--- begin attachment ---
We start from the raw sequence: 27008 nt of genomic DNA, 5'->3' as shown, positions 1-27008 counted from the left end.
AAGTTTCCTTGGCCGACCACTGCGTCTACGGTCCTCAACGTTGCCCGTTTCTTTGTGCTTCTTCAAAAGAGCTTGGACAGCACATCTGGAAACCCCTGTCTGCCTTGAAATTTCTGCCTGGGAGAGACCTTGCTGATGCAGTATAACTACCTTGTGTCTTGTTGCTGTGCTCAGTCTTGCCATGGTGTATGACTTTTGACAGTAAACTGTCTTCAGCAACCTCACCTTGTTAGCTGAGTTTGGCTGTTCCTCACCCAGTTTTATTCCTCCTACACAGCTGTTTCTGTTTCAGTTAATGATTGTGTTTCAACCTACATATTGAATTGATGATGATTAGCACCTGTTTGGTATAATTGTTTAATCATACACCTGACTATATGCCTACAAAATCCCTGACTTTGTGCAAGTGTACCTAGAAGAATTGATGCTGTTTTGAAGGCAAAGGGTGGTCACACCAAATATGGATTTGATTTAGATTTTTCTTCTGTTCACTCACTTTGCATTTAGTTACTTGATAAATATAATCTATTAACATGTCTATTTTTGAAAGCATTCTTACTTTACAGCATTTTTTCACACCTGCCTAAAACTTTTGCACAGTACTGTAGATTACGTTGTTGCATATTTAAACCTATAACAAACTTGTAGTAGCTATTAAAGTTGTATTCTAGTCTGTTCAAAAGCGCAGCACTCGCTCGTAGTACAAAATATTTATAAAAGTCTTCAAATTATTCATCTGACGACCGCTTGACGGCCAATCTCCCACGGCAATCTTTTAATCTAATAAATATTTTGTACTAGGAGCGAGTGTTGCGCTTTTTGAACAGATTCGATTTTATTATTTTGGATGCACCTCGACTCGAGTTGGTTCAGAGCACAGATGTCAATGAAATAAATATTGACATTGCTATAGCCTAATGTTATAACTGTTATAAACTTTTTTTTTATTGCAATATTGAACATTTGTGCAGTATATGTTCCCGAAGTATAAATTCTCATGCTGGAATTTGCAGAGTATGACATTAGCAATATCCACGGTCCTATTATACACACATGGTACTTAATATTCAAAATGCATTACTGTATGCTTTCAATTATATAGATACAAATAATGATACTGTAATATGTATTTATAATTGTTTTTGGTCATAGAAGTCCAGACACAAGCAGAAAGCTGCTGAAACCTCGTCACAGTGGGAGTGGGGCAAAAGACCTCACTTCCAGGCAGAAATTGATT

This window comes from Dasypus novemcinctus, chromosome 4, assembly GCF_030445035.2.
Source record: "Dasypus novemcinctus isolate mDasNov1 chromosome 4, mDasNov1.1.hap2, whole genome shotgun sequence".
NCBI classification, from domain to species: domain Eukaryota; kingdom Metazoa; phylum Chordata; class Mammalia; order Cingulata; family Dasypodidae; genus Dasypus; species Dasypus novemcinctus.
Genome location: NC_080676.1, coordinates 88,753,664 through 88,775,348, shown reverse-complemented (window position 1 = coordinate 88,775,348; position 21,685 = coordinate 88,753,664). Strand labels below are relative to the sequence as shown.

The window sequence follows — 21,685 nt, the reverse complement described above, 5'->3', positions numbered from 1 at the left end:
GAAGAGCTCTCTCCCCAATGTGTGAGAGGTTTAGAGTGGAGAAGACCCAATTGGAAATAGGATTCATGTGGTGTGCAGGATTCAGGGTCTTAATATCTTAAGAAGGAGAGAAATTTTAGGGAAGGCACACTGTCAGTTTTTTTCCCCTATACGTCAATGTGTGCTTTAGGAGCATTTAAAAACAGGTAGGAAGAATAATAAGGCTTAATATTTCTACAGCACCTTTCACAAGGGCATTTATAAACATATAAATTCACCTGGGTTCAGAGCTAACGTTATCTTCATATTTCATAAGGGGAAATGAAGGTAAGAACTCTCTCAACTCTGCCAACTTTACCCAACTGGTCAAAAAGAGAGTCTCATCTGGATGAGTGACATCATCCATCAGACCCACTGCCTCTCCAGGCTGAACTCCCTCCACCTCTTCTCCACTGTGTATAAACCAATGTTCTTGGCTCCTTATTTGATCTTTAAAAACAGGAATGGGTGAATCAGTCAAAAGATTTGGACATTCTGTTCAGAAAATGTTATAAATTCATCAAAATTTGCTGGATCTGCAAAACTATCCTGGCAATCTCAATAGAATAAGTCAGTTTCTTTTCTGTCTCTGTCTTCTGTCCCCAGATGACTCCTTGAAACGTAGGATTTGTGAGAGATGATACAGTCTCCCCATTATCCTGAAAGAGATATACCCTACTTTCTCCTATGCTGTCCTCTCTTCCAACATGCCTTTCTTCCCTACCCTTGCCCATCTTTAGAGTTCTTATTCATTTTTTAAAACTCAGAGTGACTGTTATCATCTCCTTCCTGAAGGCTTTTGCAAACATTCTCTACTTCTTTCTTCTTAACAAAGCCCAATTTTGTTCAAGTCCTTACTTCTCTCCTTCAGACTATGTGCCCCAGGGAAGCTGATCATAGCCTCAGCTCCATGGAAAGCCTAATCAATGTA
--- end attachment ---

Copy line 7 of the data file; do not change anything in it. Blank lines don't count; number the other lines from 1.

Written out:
The window sequence follows — 21,685 nt, the reverse complement described above, 5'->3', positions numbered from 1 at the left end: